Chris Keys – View From a Satellite

by / January 28, 2014

chris keys - view from a satellite

There is an absolute treasure trove of local and national talent who dominate the acoustic and folk genre. The list is endless really, each artist putting their own deft touch to a genre in the midst of a renaissance but for all the graft and toil of artists like Hudson Taylor, Tony Villiers, David C Clements and a good handful of stupidly talented other there is one young man who has swept in and stolen their limelight.

Chris Keys and his View from a Satellite EP will, without argument, make you stand up and take notice of a genre that some find tedious and tiresome despite the fact its home to names like Tome Odell, Passenger and Newtown Faulkner. An EP title much in the same vain as Passengers All the Little Lights, View from a Satellite gives nothing away but hints so subtly at the simplicity and beauty of the five, wonderfully composed, tracks that are to unfold.

Performed, produced and mastered almost entirely solo by Chris himself the EP is a testament to fresh and invigorating talent and a beacon of genius and creativity amongst the mirth of repetitive, auto-tuned synth-pop blasting out of earphones and speakers on a daily basis.  The EP as a whole makes for a great listen and the perfect soundtrack to a day when you are up before the sun and traipsing through the streets of Belfast in the bitter cold to the backdrop of commuter traffic.

Warming you up so gently with Under the Street Light reminded me of the heart-wrenching Hear You Me by Jimmy Eat World. Such a comparison in no way demeans Keys’ work but instead it’s an accolade in my view. The heart-beat drum rhythm and the swaying guitar make for an almost romantic acoustic composition. Lyrically it is just as romantic and heartfelt without being heady, filled with fresh sentiment and utterly devoid of jarring, cliché feeling, thank-fully.

 Fix it Away is, by stark contrast a brilliant upbeat follow on to Under the Street Light. In the same vain as Hudson Taylor the toe-tapping tapping tune is enlivening and changes the pace of the EP. Hinting, in a sneaky fashion, at the diversity and range Keys is capable of. If there is one thing that is missing from the music scene it’s the harmonica. Bob Dylan has done it a great justice but very few others even attempt it which is why Chris Key’s gets extra brownie points. His inclusion of an extremely folk harmonica track on Broken World really grounds the EP in that genre of acoustic folk pop that has been made so popular by local talent like The Lowly Knights.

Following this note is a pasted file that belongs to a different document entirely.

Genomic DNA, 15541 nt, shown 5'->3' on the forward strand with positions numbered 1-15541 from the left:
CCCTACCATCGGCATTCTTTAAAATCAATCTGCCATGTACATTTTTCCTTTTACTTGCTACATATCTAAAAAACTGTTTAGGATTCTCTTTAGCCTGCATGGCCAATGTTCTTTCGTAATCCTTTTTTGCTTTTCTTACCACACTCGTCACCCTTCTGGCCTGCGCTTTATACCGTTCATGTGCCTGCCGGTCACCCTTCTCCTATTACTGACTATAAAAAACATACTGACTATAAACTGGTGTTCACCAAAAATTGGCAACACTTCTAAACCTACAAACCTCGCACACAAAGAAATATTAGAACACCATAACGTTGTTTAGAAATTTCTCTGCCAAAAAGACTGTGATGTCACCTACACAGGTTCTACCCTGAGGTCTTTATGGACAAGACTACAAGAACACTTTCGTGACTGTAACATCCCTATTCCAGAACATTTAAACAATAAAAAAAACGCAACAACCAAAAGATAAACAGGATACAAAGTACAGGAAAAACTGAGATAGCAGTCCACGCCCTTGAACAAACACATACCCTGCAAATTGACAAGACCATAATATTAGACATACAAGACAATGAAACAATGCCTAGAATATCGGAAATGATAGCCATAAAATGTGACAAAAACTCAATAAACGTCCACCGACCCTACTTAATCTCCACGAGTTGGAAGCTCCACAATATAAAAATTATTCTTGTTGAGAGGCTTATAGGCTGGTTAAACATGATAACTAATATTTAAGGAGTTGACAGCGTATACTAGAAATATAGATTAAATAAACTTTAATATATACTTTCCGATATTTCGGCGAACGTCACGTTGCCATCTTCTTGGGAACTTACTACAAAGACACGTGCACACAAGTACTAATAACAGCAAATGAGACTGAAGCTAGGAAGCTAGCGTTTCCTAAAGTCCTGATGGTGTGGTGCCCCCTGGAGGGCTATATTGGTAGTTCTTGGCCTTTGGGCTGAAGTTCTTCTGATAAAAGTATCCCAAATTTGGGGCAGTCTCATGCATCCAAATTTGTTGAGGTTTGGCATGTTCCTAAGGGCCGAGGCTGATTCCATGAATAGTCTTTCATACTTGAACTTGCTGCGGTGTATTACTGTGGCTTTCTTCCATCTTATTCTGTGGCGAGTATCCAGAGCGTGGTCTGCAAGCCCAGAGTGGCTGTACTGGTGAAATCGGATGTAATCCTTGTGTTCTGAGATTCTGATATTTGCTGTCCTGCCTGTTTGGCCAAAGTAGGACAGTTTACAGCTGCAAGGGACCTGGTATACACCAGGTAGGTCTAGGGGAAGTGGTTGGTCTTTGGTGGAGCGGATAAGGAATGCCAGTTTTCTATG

Halfway Home shows the depth of Keys vocal range, introducing the Dylan come Springsteen gruff vocal work, tinged with the Lightbody twang and all laced over an instrumental catches your attention without being demanding. Again, it’s softly romantic in aesthetic and that is one of the most endearing features of Keys EP. Along with his assortment of string instruments creates a delicate, organic thread that runs through the whole EP. A careful balance off gruff vocals and tinkling instruments, heart-pounding beats and slow melodies View from a Satellite makes for a soothing and easy listen.

Including a radio edit of Broken World the EP is, quite simply and, in my opinion, perfect. Promising and tantalising View from a Satellite is the beginning of a bright career for this young artist. All the comparisons and similarities you can make and hear in his music illustrate how in tune he is with the genre and style he emanates, being likened to artists such as Tom Odell or Snow Patrol give you a feel of his musical aesthetic and the acoustic roots of where he calls home. Truly inspired and at the same time unique there is no fault to be found in the talents of Chris Keys.

STANDOUT ⁞ Under the Streetlight 
SOUNDS LIKE ⁞ Tom Odell | The Lowly Knights 

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